If Carlito’s Way was an automobile, it would be an Oldsmobile 442. A hardcore, edge-of-your-seat ride which no-one knows about; always in the shadow of its mainstream counterpart (the Mustang and Heat (1995) respectively). Despite being a nose-picking, bum-numbing 138 mins the picture delivers an intelligent, well-delivered portrayal of the Big Apple’s 1970’s underworld.
With more twists than a gimp’s nipple, the film tells the story of Carlito ‘Charlie’ Brigante’s ploy to become clean after a five-year stint behind bars. In debt to the lawyer who saw his sentence reduced, the main theme focusses on Carlito’s loyalty to his on-edge, on-drugs brief. Staying on a straight but VERY narrow path, Carlito attempts to escape his past life, despite staying true to his old-skool morals.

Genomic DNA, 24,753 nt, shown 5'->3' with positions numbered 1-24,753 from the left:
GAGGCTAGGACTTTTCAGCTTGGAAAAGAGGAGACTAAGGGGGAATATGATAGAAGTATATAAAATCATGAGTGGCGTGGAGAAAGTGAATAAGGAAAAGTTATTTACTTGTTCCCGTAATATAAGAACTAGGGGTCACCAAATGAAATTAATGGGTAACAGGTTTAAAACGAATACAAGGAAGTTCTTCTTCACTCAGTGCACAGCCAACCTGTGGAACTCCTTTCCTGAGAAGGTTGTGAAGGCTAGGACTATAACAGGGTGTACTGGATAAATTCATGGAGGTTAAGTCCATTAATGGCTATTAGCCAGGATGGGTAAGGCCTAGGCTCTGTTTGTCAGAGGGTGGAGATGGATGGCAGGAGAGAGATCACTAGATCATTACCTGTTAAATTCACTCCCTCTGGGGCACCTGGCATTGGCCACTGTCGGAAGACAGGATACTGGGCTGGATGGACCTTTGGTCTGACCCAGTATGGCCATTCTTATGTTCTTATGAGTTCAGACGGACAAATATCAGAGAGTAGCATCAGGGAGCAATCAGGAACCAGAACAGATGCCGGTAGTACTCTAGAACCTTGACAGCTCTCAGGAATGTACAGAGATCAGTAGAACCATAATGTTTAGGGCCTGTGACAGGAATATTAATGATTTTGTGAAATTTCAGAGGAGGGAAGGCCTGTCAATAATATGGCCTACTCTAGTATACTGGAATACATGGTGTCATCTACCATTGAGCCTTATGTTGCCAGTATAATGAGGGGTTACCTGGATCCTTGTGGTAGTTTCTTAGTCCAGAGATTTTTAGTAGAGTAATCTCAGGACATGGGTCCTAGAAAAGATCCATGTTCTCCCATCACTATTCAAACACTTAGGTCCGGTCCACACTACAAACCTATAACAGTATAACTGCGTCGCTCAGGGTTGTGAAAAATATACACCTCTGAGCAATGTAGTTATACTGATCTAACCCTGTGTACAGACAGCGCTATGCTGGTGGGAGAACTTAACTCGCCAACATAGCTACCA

With more drink consumed than Oliver Reed on a chat show and more drugs than a night out at a hippy festival, this well acted bundle of joy is more in-your-face than an eye-watering egg fart in a packed lift.
While watching this gem I briefly tried to figure out where Carlito resides, before settling for a hard drink over ice instead. By the end, this film left me with mixed emotions, reaching for the rest of the bottle, satisfied.
Performance of the film – Al Pacino completely overshadows Penn with a brilliant display of tension-building facial expressions.
Quote of the film – Viggo Mortensen “Go ahead and kill me, you c********r.”
Fact of the film – This is the second epic Brian De Palma shootout in an inner-city train station.
Score/Soundtrack – Contemporary soundtrack perfect for the context of this film. The score emerges strongest during action scenes, peaking late on during the final chase.
Carlito’s Way is a hidden classic; watch it. 87/100
(Last watched 2 hours ago. Review by Mr Holly and Fuzzy.)